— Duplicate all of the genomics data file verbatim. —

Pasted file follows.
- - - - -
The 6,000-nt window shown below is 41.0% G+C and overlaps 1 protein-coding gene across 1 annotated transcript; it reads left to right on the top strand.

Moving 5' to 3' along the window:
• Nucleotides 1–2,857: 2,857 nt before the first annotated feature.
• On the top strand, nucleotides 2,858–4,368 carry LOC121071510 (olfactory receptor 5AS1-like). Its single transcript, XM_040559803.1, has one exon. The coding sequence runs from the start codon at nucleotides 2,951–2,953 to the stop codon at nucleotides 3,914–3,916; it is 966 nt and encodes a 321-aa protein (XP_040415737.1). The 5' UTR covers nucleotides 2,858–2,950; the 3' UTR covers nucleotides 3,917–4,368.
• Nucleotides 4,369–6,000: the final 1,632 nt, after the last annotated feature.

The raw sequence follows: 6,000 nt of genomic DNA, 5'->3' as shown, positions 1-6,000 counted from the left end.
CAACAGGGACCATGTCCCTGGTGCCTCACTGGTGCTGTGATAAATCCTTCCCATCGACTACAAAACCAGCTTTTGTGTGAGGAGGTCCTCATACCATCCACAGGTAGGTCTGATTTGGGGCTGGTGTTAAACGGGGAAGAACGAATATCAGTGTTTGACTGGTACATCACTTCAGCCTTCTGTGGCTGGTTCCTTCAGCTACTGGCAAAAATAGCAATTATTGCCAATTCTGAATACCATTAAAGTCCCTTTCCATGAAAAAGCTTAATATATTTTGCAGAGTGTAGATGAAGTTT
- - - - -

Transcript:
The 6,000-nt window shown below is 41.0% G+C and overlaps 1 protein-coding gene across 1 annotated transcript; it reads left to right on the top strand.

Moving 5' to 3' along the window:
• Nucleotides 1–2,857: 2,857 nt before the first annotated feature.
• On the top strand, nucleotides 2,858–4,368 carry LOC121071510 (olfactory receptor 5AS1-like). Its single transcript, XM_040559803.1, has one exon. The coding sequence runs from the start codon at nucleotides 2,951–2,953 to the stop codon at nucleotides 3,914–3,916; it is 966 nt and encodes a 321-aa protein (XP_040415737.1). The 5' UTR covers nucleotides 2,858–2,950; the 3' UTR covers nucleotides 3,917–4,368.
• Nucleotides 4,369–6,000: the final 1,632 nt, after the last annotated feature.

The raw sequence follows: 6,000 nt of genomic DNA, 5'->3' as shown, positions 1-6,000 counted from the left end.
CAACAGGGACCATGTCCCTGGTGCCTCACTGGTGCTGTGATAAATCCTTCCCATCGACTACAAAACCAGCTTTTGTGTGAGGAGGTCCTCATACCATCCACAGGTAGGTCTGATTTGGGGCTGGTGTTAAACGGGGAAGAACGAATATCAGTGTTTGACTGGTACATCACTTCAGCCTTCTGTGGCTGGTTCCTTCAGCTACTGGCAAAAATAGCAATTATTGCCAATTCTGAATACCATTAAAGTCCCTTTCCATGAAAAAGCTTAATATATTTTGCAGAGTGTAGATGAAGTTT